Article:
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‘Occupy Toledo’ protest starts downtown

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Achilles Freeman of Toledo holds a sign during the 'Occupy Toledo' rally at Levis Square in downtown Toledo Monday.

The Blade/Amy E. Voigt
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The protest movement “Occupy Wall Street” popped up in Toledo Monday as more than 100 people representing a variety of public opinions began gathering at Levis Square downtown about 11 a.m.

The group, which calls itself Occupy Toledo but claims to have no particular leader, was scheduled to hold the first of two “general assemblies” Monday at 1 p.m.

PHOTO GALLERY: 'Occupy Toledo' in Levis Square Monday Oct. 10, 2011.

Toledo police officers patrolled on foot and from atop a nearby parking garage overlooking the square. A new city sign went up in front of the park informing the public that the park, at Madison Avenue and St. Clair Street, is closed from dusk to dawn, anticipating the possibility that protesters would want to camp out.

Many protesters hoisted hand-made signs expressing outrage about banks and corporations getting bailed out by the government.

Alex Read, 33, of Toledo, who said he is a federal government employee and member of the “International Socialist Organization,” held a banner that read, “Gay Black Straight White Same Struggle Same Fight.”

“What brings us out is capitalism and the absolutely crushing weight in places on people,” said Mr. Read. He said the banks have received “a blank check” while the people face loss of benefits. “The banks are too big to fail but the 99 percent of us aren’t,” said Mr. Read, who declined to say what government agency he works for.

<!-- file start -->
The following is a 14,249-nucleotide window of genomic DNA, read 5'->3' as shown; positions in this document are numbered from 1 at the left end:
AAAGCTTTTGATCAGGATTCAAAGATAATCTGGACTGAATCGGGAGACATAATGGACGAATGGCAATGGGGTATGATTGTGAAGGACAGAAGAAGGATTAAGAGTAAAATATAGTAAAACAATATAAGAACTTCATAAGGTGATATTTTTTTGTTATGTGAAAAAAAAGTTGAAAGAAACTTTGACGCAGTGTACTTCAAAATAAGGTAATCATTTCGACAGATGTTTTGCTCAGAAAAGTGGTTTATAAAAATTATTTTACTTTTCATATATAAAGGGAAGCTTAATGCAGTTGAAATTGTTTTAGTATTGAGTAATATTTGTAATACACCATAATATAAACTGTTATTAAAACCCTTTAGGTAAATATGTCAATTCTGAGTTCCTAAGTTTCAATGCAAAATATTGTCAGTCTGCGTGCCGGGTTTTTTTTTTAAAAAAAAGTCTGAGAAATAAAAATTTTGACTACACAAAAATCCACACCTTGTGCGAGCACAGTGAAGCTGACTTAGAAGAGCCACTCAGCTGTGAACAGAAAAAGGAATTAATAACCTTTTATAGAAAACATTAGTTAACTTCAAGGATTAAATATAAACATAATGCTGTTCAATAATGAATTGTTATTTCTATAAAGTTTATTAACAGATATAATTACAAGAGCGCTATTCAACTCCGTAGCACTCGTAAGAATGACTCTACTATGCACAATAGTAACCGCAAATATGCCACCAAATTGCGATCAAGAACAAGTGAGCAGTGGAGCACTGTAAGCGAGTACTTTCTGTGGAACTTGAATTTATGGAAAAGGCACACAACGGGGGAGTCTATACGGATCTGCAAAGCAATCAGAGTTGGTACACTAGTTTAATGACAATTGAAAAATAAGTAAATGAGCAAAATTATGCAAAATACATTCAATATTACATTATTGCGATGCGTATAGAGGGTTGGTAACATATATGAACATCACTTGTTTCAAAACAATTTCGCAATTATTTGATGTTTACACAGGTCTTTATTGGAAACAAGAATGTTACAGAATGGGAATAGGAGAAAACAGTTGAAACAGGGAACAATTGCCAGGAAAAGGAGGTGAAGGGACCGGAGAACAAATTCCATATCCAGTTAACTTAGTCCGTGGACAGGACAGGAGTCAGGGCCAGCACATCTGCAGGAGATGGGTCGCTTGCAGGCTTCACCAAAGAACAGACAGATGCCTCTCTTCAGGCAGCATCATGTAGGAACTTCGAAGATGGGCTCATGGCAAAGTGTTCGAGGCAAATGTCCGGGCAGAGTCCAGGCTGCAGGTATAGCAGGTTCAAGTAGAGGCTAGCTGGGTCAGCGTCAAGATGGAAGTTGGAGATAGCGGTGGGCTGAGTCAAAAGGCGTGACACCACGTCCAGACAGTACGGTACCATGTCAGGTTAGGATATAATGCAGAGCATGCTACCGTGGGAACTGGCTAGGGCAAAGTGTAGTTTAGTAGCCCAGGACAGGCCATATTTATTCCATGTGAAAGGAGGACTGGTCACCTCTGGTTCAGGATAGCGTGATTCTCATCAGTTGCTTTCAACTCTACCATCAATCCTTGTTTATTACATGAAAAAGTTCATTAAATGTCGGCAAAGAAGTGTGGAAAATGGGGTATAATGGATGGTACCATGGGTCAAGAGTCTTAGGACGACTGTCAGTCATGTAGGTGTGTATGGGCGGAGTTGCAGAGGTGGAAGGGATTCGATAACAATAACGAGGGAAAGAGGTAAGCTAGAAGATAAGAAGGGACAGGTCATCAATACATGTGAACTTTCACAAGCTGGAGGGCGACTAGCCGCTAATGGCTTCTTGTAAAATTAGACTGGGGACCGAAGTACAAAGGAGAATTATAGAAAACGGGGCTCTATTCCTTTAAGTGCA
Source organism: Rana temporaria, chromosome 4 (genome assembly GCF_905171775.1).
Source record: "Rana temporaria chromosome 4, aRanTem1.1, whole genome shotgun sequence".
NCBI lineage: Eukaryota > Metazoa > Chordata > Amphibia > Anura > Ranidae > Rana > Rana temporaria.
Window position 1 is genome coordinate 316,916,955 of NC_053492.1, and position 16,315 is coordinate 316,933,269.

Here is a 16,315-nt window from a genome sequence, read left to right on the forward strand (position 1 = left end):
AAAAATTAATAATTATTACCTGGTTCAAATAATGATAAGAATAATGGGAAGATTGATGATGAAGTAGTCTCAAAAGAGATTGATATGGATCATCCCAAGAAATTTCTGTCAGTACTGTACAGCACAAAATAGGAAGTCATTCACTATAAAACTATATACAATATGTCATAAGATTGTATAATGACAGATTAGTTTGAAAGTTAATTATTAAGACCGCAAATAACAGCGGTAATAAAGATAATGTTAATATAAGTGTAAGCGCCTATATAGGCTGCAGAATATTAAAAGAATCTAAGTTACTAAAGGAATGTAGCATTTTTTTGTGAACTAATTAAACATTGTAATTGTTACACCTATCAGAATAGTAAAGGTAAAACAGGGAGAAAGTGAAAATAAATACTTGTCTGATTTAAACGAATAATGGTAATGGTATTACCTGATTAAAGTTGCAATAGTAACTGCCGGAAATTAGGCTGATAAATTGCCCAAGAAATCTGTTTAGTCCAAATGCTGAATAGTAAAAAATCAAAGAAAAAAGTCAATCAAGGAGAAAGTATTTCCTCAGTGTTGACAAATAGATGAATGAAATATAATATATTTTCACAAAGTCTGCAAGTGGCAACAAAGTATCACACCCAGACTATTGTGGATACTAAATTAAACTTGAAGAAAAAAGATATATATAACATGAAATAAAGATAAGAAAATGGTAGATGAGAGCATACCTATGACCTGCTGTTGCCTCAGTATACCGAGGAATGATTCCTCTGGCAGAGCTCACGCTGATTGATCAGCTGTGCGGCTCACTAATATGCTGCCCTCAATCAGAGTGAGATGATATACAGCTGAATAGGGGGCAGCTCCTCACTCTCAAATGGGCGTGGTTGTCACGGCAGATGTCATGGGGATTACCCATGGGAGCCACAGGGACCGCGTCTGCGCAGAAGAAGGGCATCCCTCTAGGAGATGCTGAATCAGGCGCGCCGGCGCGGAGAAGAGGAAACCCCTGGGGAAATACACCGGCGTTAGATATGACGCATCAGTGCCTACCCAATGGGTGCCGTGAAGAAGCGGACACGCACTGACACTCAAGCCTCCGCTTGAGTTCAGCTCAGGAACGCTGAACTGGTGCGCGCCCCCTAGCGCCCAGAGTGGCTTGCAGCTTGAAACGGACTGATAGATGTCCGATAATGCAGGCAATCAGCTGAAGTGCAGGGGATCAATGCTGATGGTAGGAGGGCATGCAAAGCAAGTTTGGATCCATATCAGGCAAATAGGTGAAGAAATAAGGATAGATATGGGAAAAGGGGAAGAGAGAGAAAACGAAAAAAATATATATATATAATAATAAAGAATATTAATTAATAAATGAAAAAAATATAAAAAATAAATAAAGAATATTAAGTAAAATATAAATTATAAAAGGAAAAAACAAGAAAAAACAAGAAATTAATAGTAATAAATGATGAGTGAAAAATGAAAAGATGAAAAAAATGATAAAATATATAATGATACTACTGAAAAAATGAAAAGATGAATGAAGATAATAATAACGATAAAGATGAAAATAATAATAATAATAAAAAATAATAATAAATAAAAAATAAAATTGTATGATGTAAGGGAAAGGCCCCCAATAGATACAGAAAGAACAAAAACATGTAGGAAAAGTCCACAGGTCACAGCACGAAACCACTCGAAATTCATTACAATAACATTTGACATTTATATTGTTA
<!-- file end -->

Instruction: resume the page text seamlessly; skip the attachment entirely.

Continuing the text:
Sheena Kadi, 29, of Maumee, said she was protesting the high cost of higher education.

“This could be the great defining social movement of our generation,” Ms. Kadi said. She said most of the protesters share as a grievance “the corruption of Wall Street and the damage they’ve done to this economy. Those individuals need to be held accountable.”

Among the protesters were some libertarians, who said the government should be reduced in size and the Federal Reserve Bank abolished.

Others protested nuclear power and some chanted in opposition to Issue 2, the referendum on the Nov. 8 ballot to reduce collective bargaining rights of public employees.

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